Victoria Toensing explains the Lilly Ledbetter Fair Pay Act, in the Wall Street Journal.
President Obama makes much of his concern for women's rights, particularly regarding equal pay, but he seems not to be aware that for nearly half a century we have enjoyed the protection of two laws requiring equal pay. The 1963 Equal Pay Act and Title VII of the 1964 Civil Rights Act combined to settle the matter in law.
Mr. Obama brags that the 2009 Lilly Ledbetter Fair Pay Act bestowed equal-pay rights for women. The act, he has said, "is a big step toward making sure every worker," male and female, "receives equal pay for equal work." No, it was a teensy step. It merely changed how the statute of limitations is calculated.
The Equal Pay Act of 1963 prohibits wage disparity between men and women who work in the same place and perform jobs that require substantially the same "skill, effort, and responsibility." The statute of limitations for filing suit is two or three years, depending on whether the discriminatory act is intentional.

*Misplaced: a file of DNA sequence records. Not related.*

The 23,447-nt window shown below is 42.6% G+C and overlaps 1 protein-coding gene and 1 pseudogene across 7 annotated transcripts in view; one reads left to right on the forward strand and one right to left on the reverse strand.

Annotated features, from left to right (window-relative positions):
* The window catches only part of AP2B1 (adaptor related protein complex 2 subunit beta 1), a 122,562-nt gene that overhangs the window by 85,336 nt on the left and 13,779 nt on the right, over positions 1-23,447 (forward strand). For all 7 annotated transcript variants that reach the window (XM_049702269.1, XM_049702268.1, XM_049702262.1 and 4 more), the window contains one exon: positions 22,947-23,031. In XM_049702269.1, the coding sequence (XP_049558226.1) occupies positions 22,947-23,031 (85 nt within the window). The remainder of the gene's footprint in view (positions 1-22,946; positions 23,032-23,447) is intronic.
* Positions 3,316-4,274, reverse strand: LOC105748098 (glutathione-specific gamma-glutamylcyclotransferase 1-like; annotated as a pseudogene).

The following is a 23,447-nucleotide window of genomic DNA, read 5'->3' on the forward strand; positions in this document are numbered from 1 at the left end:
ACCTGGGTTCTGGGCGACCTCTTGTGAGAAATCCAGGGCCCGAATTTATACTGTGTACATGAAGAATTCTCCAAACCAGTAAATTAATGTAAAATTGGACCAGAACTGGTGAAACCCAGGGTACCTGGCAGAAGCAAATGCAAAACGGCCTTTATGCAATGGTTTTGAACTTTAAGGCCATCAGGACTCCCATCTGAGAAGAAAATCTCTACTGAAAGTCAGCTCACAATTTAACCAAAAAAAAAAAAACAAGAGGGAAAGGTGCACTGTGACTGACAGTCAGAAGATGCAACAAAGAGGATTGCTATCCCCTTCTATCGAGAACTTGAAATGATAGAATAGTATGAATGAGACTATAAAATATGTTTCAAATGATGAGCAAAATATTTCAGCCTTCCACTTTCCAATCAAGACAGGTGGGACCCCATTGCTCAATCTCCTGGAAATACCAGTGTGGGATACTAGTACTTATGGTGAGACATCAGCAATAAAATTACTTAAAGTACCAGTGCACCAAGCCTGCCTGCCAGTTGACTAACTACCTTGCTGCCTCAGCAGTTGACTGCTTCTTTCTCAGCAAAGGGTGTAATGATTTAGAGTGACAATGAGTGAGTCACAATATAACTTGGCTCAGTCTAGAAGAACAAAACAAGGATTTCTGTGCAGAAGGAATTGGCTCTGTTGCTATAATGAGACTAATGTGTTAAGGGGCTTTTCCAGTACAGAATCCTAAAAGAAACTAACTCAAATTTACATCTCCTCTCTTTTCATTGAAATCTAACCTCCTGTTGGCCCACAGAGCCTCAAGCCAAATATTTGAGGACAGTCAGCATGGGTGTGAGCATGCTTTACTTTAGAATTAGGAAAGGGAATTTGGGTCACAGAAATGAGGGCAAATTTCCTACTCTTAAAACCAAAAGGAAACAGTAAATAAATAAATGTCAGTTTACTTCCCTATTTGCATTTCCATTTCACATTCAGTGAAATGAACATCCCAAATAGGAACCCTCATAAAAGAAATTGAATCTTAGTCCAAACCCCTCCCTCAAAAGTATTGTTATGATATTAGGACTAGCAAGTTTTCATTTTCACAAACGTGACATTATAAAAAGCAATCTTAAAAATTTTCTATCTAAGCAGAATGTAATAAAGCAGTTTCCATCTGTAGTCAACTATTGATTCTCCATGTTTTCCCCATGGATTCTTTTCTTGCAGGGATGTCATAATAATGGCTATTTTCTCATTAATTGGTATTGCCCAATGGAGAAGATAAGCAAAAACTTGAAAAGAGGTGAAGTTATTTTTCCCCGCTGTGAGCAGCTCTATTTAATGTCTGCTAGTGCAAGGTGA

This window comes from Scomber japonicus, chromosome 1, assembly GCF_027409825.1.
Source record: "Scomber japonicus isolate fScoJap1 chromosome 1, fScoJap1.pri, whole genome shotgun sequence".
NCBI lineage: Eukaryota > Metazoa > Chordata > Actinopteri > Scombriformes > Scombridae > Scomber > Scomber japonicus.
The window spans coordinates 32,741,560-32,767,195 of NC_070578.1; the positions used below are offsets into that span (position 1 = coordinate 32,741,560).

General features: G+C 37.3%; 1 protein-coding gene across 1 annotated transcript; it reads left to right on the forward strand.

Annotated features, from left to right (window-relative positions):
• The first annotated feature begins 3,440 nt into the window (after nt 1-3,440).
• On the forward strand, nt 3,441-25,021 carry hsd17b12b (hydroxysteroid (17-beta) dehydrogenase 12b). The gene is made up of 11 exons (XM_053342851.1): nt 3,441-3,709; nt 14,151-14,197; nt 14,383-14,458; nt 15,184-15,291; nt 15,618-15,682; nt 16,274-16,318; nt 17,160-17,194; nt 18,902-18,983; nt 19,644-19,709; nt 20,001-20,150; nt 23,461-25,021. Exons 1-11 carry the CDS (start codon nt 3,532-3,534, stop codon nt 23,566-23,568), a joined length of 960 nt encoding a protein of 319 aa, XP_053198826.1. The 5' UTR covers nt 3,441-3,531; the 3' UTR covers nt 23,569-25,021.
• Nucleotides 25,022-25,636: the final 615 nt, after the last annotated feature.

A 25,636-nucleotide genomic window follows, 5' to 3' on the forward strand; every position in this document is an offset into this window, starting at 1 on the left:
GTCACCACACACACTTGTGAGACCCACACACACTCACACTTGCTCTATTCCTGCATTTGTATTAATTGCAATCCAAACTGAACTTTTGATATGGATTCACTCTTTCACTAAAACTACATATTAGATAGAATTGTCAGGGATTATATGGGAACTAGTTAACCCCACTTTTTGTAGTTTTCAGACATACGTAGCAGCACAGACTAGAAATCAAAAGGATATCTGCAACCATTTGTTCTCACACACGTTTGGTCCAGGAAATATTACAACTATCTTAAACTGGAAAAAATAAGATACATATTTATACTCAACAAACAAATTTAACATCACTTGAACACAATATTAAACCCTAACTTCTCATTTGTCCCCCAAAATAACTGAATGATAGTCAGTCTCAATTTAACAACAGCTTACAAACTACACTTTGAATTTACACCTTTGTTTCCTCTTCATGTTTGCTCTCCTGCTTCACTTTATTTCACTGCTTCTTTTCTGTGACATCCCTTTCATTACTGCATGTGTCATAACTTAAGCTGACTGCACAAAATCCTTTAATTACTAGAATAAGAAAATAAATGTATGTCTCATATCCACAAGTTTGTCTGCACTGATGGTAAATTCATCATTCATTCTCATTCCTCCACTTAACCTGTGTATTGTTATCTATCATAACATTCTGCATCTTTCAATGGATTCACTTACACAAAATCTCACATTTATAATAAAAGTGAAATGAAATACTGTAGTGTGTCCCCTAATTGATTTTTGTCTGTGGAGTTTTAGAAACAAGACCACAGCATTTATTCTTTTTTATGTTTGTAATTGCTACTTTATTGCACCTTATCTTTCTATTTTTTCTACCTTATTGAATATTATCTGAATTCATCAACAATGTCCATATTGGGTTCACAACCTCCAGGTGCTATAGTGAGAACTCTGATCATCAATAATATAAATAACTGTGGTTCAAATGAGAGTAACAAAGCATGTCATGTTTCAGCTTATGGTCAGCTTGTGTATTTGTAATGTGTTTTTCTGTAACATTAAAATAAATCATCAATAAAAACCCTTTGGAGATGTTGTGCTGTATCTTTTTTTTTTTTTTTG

Title VII of the 1964 Civil Rights Act covers discriminatory hiring, firing and promotions as well as pay. It requires filing a complaint with the Equal Employment Opportunity Commission within 180 days after an intentional discriminatory act.
Ms. Ledbetter didn't file suit until after her retirement, years after the discrimination ooccurred. The Supreme Court ruled against, stating the law's explicit 180-day statute of limitations.
Statutes of limitation are not technicalities. In Ledbetter, for example, the Supreme Court pointed to the dead witness, stating it is unfair to fail to put an adversary on notice within a specific time period because employers should not have to defend claims far in the past. The court reflected that it does not want to alter congressional deadlines.
In 2009, the Democratic-controlled Congress amended Title VII, allowing a suit to be brought within 180 days of any "discriminatory compensation decision"—in other words, any too-low paycheck. In its legislative "findings," Congress proclaimed that the Ledbetter Supreme Court decision "undermines . . . protections by restricting the time period . . . contrary to the intent of Congress."
So the Lilly Ledbetter Fair Pay Act was premised on the legislators' pretending that Congress was not responsible for the precise words of its own law setting the 180-day deadline.